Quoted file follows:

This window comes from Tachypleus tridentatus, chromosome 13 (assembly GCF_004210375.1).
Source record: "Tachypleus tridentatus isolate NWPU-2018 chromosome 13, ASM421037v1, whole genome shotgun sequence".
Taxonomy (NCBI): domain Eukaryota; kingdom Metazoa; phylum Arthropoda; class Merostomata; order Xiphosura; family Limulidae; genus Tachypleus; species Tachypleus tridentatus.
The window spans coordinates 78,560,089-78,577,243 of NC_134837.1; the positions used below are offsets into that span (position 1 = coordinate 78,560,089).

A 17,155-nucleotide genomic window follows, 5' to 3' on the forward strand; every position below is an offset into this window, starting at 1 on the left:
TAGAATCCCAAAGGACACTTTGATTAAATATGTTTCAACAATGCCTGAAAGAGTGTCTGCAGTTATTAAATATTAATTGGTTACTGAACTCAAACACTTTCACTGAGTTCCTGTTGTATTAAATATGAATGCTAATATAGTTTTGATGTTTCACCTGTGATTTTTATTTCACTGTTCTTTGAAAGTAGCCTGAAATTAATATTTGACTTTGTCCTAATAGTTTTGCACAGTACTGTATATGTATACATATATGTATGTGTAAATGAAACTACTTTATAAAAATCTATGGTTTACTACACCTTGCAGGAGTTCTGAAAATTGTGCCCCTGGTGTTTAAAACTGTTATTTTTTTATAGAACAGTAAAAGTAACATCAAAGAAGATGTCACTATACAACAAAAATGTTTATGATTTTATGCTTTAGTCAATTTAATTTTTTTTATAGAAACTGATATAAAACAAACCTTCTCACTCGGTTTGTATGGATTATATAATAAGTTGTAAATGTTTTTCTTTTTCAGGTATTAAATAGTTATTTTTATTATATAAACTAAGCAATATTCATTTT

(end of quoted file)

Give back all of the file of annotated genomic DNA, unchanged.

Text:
This window comes from Tachypleus tridentatus, chromosome 13 (assembly GCF_004210375.1).
Source record: "Tachypleus tridentatus isolate NWPU-2018 chromosome 13, ASM421037v1, whole genome shotgun sequence".
Taxonomy (NCBI): domain Eukaryota; kingdom Metazoa; phylum Arthropoda; class Merostomata; order Xiphosura; family Limulidae; genus Tachypleus; species Tachypleus tridentatus.
The window spans coordinates 78,560,089-78,577,243 of NC_134837.1; the positions used below are offsets into that span (position 1 = coordinate 78,560,089).

A 17,155-nucleotide genomic window follows, 5' to 3' on the forward strand; every position below is an offset into this window, starting at 1 on the left:
TAGAATCCCAAAGGACACTTTGATTAAATATGTTTCAACAATGCCTGAAAGAGTGTCTGCAGTTATTAAATATTAATTGGTTACTGAACTCAAACACTTTCACTGAGTTCCTGTTGTATTAAATATGAATGCTAATATAGTTTTGATGTTTCACCTGTGATTTTTATTTCACTGTTCTTTGAAAGTAGCCTGAAATTAATATTTGACTTTGTCCTAATAGTTTTGCACAGTACTGTATATGTATACATATATGTATGTGTAAATGAAACTACTTTATAAAAATCTATGGTTTACTACACCTTGCAGGAGTTCTGAAAATTGTGCCCCTGGTGTTTAAAACTGTTATTTTTTTATAGAACAGTAAAAGTAACATCAAAGAAGATGTCACTATACAACAAAAATGTTTATGATTTTATGCTTTAGTCAATTTAATTTTTTTTATAGAAACTGATATAAAACAAACCTTCTCACTCGGTTTGTATGGATTATATAATAAGTTGTAAATGTTTTTCTTTTTCAGGTATTAAATAGTTATTTTTATTATATAAACTAAGCAATATTCATTTT